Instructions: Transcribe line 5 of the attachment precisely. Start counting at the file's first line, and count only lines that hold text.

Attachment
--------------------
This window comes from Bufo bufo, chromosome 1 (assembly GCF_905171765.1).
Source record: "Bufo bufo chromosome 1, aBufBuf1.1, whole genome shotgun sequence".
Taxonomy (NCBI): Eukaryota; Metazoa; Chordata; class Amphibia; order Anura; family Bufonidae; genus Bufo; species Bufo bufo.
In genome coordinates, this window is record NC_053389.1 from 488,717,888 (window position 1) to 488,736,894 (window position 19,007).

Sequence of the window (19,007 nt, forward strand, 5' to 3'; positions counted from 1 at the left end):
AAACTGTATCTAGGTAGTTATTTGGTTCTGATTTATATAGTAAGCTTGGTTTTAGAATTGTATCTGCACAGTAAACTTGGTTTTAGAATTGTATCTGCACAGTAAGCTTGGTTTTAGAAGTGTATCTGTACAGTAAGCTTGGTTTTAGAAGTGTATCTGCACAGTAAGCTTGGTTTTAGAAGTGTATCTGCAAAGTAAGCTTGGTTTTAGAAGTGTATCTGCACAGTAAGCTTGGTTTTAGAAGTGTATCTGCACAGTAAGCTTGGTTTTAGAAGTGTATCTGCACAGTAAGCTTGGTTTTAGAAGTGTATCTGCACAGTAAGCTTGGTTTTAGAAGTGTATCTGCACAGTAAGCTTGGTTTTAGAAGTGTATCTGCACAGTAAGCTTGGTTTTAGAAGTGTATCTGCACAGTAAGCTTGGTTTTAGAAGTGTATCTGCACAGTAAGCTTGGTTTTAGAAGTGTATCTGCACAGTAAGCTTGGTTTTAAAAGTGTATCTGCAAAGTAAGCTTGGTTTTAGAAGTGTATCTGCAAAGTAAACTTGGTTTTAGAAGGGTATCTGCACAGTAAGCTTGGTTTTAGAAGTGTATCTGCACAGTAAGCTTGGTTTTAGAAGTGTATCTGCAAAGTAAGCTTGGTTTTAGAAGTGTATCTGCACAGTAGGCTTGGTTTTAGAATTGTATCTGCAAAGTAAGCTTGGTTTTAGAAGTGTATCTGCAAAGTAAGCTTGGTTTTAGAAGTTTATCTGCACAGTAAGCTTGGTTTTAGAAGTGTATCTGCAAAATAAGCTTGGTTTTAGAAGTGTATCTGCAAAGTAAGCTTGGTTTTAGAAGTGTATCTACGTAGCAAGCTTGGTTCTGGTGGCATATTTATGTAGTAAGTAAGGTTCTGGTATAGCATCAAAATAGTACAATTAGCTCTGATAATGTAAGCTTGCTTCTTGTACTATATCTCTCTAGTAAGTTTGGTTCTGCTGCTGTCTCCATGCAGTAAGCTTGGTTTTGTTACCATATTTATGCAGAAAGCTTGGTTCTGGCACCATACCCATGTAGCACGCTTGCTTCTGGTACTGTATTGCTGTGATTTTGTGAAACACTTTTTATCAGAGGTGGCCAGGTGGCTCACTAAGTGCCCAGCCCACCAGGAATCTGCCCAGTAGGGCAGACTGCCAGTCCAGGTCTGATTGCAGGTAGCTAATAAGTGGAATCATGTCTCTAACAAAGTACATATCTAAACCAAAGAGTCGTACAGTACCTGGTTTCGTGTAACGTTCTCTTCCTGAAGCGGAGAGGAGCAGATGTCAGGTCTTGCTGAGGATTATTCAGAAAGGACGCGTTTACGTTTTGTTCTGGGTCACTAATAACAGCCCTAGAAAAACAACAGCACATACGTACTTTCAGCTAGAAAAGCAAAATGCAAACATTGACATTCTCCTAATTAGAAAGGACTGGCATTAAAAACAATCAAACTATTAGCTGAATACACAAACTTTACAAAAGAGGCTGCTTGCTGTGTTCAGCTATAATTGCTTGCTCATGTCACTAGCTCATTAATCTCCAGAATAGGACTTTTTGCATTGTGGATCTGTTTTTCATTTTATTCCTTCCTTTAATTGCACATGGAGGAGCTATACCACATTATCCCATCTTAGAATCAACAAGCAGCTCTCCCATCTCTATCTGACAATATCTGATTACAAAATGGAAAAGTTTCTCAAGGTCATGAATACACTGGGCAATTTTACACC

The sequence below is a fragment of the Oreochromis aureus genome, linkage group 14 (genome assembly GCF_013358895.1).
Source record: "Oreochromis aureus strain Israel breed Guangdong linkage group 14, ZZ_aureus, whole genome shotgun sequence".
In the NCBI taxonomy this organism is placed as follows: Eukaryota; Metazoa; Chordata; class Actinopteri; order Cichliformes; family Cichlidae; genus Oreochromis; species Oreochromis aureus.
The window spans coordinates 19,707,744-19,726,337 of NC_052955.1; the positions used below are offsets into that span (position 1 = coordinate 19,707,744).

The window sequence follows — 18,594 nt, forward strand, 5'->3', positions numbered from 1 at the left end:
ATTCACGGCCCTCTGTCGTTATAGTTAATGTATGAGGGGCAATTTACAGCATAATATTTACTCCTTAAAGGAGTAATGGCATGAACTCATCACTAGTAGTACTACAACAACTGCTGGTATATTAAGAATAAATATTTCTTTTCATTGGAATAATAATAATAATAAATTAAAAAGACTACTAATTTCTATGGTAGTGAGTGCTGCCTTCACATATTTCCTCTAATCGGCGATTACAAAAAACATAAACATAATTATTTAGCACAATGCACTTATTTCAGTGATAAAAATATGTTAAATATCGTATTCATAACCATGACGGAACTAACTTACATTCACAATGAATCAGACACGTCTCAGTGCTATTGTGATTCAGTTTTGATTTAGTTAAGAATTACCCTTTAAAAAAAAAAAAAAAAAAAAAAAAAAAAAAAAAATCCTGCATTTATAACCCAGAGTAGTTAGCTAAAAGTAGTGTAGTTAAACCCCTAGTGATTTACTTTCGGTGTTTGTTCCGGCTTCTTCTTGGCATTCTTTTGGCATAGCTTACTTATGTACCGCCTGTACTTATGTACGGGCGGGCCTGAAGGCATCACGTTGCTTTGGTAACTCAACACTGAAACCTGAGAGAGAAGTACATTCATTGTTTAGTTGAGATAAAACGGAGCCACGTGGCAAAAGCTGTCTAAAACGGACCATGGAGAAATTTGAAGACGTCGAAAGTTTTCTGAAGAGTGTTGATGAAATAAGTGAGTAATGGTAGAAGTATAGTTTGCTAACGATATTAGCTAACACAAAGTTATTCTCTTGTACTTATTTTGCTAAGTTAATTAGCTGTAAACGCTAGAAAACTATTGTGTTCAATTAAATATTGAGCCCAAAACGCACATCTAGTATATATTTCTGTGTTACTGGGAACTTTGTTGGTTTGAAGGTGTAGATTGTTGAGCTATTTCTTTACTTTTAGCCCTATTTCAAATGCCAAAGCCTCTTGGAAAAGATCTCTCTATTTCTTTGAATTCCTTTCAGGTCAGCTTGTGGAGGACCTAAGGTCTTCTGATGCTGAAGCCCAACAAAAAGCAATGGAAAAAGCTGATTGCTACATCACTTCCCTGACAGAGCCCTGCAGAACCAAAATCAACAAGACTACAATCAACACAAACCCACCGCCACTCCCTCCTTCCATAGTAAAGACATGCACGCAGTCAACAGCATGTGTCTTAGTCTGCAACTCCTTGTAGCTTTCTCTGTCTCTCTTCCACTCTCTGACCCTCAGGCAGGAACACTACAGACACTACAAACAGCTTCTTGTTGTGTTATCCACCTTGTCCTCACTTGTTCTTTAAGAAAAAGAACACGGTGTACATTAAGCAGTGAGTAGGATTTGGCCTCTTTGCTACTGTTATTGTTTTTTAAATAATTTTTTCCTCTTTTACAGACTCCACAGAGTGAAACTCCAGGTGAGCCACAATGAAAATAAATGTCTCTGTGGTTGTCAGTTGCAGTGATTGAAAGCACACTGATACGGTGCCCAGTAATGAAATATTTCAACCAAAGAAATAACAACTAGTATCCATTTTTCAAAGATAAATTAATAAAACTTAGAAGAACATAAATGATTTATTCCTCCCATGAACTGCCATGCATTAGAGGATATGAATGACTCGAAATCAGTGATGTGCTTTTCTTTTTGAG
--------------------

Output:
Sequence of the window (19,007 nt, forward strand, 5' to 3'; positions counted from 1 at the left end):